Well, this is strange!
Wilfully nerdy nineties Rockers Weezer shadow-dropped a new covers album, and reactions have been mixed, to say the least. On its own merits, it’s… Nothing. At best, it’s a bit of inessential fun by a band who have been struggling for relevance for almost a decade.
At worst, it’s a cynical, grating piece of work.
The background to this record is the band’s cover of Toto’s ‘Africa’, which inexplicably went viral in 2018. A serviceable version of a beloved song, ‘Africa’ was pretty inoffensive. It was clearly a marketing gimmick, but it revived interest in the band and hinted they were building up to something.
Instead, The Teal Album doubles down on everything that was bad about that cover. Barring thirty seconds or so in ‘No Scrubs’, Weezer do nothing of any note with any of these songs. And even that interlude doesn’t exactly enhance the song. The covers are paint-by-numbers in the fullest sense, with Weezer simply mimicking the original recordings. ‘Paranoid’ sounds like Black Sabbath. ‘Take on Me’ sounds like A-Ha. ‘Mr Blue Sky’ sounds like ELO. And so on. There’s nothing to dig into here. If you’ve heard any of these songs before, these versions won’t hold anything for you. If you haven’t, it’s hard to see what you’d get out of these renditions.
Of course, that’s likely the point. No-one is coming to this album with fresh ears, and Weezer are counting on that. The track selection encapsulates the lazy, uninspired nature of the whole project. There’s no artistic drive. The band simply picked a few nostalgia-heavy hits. This leaves The Teal Album little to offer beyond the appreciation you get hearing a familiar song at a karaoke night. And Rivers Cuomo’s overproduced vocals often prevent our enjoying the record even on that level.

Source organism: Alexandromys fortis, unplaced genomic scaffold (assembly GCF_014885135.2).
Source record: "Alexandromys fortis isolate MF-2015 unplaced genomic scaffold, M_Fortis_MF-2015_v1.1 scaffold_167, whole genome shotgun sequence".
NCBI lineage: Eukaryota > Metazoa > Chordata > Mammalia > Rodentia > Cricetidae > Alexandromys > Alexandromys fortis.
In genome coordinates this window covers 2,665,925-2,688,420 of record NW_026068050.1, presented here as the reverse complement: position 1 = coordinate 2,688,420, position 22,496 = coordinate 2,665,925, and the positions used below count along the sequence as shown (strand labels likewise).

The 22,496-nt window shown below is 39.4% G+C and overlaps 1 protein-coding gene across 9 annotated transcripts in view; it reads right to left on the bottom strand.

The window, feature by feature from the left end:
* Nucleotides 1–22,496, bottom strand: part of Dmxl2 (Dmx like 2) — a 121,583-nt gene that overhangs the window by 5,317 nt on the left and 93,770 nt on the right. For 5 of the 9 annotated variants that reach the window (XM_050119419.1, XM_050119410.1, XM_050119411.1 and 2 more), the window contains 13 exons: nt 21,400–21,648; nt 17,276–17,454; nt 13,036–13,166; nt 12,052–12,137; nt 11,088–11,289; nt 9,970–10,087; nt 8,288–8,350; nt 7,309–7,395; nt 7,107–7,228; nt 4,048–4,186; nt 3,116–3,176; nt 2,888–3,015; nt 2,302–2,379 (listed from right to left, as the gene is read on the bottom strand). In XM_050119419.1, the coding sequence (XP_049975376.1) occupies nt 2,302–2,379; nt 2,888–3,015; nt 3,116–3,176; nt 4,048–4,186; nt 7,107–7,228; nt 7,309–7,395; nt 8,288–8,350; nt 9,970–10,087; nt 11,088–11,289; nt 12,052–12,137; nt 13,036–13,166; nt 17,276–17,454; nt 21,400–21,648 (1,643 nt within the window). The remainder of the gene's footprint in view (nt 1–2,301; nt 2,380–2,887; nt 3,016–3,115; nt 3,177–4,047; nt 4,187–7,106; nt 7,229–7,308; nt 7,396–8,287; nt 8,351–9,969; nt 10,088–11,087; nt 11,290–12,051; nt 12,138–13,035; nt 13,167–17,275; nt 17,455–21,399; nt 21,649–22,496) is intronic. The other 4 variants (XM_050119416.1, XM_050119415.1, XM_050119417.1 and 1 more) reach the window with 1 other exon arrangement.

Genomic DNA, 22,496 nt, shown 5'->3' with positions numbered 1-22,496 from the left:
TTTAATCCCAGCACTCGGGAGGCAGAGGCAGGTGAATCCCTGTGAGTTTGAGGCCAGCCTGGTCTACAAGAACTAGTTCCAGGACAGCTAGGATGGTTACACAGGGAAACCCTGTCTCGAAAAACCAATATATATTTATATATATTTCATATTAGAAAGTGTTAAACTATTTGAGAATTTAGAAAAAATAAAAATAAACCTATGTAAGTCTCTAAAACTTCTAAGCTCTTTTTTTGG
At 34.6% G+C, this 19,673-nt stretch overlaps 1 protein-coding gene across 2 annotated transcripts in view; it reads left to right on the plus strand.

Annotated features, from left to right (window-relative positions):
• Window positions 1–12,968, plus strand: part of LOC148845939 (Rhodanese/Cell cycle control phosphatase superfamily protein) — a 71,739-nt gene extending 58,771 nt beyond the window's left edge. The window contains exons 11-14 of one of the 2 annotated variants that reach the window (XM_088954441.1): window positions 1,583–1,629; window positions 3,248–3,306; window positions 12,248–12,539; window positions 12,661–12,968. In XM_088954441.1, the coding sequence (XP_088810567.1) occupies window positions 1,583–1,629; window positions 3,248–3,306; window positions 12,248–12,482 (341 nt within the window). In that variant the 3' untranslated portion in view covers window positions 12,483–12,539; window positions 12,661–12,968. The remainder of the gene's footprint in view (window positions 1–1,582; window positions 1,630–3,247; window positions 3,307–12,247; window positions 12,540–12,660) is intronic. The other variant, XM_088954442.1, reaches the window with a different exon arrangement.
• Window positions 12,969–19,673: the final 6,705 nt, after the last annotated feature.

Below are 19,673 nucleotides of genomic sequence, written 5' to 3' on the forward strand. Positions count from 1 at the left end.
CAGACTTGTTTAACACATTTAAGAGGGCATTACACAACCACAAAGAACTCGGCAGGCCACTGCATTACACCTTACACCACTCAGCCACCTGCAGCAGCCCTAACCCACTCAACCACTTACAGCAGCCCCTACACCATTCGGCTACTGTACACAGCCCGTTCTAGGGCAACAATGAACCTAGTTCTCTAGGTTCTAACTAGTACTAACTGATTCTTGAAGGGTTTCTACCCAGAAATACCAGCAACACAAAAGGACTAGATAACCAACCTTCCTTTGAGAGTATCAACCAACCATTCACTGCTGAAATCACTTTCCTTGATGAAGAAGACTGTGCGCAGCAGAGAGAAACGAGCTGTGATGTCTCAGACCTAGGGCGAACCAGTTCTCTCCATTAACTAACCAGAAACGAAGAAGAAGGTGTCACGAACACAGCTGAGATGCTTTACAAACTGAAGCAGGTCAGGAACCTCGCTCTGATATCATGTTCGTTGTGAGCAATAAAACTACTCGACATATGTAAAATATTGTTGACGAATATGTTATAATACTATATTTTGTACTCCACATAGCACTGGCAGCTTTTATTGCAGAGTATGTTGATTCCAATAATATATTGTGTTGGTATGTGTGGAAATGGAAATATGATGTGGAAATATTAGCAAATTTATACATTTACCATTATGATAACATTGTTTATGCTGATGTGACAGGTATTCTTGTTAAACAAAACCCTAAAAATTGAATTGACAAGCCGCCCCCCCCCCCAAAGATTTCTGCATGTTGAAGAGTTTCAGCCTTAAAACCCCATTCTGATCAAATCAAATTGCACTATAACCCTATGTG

Perhaps I’m being too harsh. Many on the internet have come to the album’s defence, claiming that it’s just fun to hear a group you like cover songs you know. Maybe. And I’ll concede that nothing on here is actively bad. The songs are performed competently. ‘Africa’ had the same problems and avoided anywhere near the negative response The Teal Album has met with. So what gives?
True, stretching the shtick out makes it a lot more obnoxious. But who really listens to albums these days? Most will simply whack on whichever song they want to hear the Weezer-oke version of at that particular moment.
No, to understand why this album is so offensive, we must examine the state of the ‘guitar music’ industry. Weezer do nothing here that hundreds, possibly thousands, of bands don’t do every night. I’ve seen bar and function bands smash out these exact songs countless times, and often play them better. Yet where those bands slog away for pittance wages, Weezer receive national and international press attention for less inspired takes on the same material. It reeks of entitlement.
Worse, it may actually be bad for guitar music. It’s frighteningly difficult to get booked to play original material right now, for a litany of reasons too numerous and detailed to go into here. Nine times out of ten, venue owners take the safe bet and hire a band to play well known covers. In releasing an album where they do exactly that, Weezer contribute to lower standards and expectations. And for that, they deserve anything but praise. Let’s hope The Black Album is better.